The Parlour Guidelines to Equitable Practice in Architecture were launched at the Australian Institute of Architects’ (AIA) National Conference in Perth last Friday.

Formulated in response to a study that shows only 20 per cent of Australian architects are women, the guidelines aim to help the industry move towards a more equitable profession that offers opportunities for all, and is better positioned to meet contemporary challenges.

The research project, ‘Equity and Diversity in the Australian Architecture Profession: Women, Work and Leadership’, began in mid-2011 and looked at patterns of women participation, progression and representation in architecture. Particular attention was paid to the under-representation of women in senior management roles.

The results show that women make up almost half of all Australian architecture graduates, but just one in five registered architects are female.

Workplace structures and practices are among the main explanations for this exodus, with researcher Justine Clark saying that many women are leaving the industry after graduation, or as they move into their 30’s.

“Unfortunately many architects work incredibly long hours and flexibility and part-time work is not yet an industry norm. This makes it difficult for women to balance work and family commitments,” says Clark, curator of Palour and a Senior Fellow at the University of Melbourne’s Faculty of Architecture, Building and Planning.

“The guidelines address the key challenges facing women in architecture. They advise employers on how to make changes to policy, recruitment practices, salary structures and workplace conditions to better support gender equity.”

However, the study acknowledges that there is no standard set of reasons for these trends.

The guides identify 11 workplace issues that may impede or slow women’s careers, and provide strategies to develop different, more equitable work practices. They are:

  • Pay equity: moving towards equal pay for women and men in architecture by avoiding paying under-Award wages; unpaid ‘internship’ arrangements that are not part of an approved educational program; doing an annual pay equity audit; and establishing a transparent pay system
  • Long hours: challenging long-hours cultures in architecture, including building a resilient office that can accommodate both planned and unexpected absences; setting reasonable workloads for employees; and ensuring senior members lead by example
  • Part-time work: creating and promoting meaningful part-time work in architecture by exploring permanent part-time work arrangements; considering job-share arrangements; and having the right processes and technology in place to support business efficiency and facilitate improved internal and external communications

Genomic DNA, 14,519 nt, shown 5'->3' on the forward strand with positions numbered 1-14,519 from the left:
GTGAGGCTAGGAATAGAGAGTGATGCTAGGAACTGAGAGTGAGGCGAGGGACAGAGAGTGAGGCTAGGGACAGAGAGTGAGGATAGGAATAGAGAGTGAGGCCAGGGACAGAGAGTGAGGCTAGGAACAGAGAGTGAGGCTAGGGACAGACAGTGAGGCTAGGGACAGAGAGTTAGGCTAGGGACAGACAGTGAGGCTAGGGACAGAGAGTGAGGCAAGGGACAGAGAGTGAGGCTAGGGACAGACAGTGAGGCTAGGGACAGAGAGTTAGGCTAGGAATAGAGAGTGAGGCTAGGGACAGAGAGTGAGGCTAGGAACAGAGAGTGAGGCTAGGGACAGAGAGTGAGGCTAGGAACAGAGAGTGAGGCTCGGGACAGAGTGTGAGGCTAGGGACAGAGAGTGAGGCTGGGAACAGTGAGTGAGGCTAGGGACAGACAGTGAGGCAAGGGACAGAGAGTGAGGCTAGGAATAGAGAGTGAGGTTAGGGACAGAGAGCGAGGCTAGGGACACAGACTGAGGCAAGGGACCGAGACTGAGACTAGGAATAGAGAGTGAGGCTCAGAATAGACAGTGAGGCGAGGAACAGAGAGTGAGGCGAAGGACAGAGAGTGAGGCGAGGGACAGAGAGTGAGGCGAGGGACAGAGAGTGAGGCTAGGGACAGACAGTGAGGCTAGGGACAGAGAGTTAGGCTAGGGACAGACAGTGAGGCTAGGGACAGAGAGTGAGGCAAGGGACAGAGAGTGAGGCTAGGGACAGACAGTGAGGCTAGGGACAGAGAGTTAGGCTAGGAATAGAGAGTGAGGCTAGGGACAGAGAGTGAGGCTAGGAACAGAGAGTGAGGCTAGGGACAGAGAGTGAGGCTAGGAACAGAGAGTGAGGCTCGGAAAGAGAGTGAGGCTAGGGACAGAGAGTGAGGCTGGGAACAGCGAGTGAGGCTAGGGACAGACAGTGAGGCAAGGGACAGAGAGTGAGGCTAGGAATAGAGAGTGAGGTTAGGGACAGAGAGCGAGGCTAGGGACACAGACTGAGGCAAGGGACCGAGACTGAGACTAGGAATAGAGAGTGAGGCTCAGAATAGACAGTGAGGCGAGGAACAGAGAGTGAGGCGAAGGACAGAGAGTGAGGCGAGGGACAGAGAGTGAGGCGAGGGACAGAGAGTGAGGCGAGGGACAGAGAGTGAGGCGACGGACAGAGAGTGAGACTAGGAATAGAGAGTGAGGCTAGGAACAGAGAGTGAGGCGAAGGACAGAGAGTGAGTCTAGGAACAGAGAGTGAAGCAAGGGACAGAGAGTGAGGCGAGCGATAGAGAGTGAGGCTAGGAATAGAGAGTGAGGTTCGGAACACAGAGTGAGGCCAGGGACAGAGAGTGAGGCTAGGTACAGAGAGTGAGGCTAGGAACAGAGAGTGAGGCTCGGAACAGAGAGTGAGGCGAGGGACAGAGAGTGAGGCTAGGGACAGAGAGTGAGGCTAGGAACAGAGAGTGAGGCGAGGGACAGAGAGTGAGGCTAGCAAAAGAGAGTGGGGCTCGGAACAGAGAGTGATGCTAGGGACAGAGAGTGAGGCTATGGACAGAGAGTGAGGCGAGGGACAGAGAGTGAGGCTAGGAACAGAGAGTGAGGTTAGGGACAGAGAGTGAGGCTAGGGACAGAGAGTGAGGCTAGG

• Flexibility: making flexible working arrangements work in architecture. This involves a creative rethinking of the conditions and processes of work, developing a flexible work policy, and training senior staff to transit strongly to a flexible workplace
  • Recruitment: achieving equitable recruitment in architecture through established firm policies and strategies; including women in the decision-making process; running quick gender audits across recent applications; and ensuring that a diverse range of candidates with the right skills are being sought
  • Career progression: navigating diverse architectural careers by valuing alternative career models including flexible careers; using performance reviews effectively; having fair and equitable promotion practices; and setting clear, transparent criteria for success
  • Negotiation: negotiating effectively in architecture by creating an environment that fosters constructive interaction; clearly defining what is up for negotiation; understanding the different modes of negotiation; and training staff in negotiation
  • Career break: managing career breaks by recognising the benefits of life experience; developing a family-friendly work policy; negotiating breaks in advance; and considering a paid parental leave scheme and ‘return to work’ mentoring schemes
  • Leadership: promoting and supporting women to senior roles in architecture by defining the leadership model that works for the practice; visibly valuing difference; being aware of unconscious bias; and offering flexibility at senior levels
  • Mentoring: establish the importance of mentors in architecture by linking mentoring to the firm’s business strategy; devoting adequate but not onerous resources to the program; and securing support from senior staff
  • Registration: supporting women who choose to register by identifying practical ways to help, including considering paying for registration courses and examination fees if the employee is successful, and allowing employees to use meeting rooms for study groups

Researcher Dr Karen Burns believes other industries could benefit from these guidelines, noting that many of “the challenges facing women architects are the same across all professions.”

“Architects - male and female - are now pushing for change. We have had lots of consultation from the industry and we expect them to have real impact,” says Dr Burns.

Led by Dr Naomi Stead, the research is funded through the Australian Research Council, and involves nine scholars from four universities, along with five linkage partners.

Download the full Parlour guides here.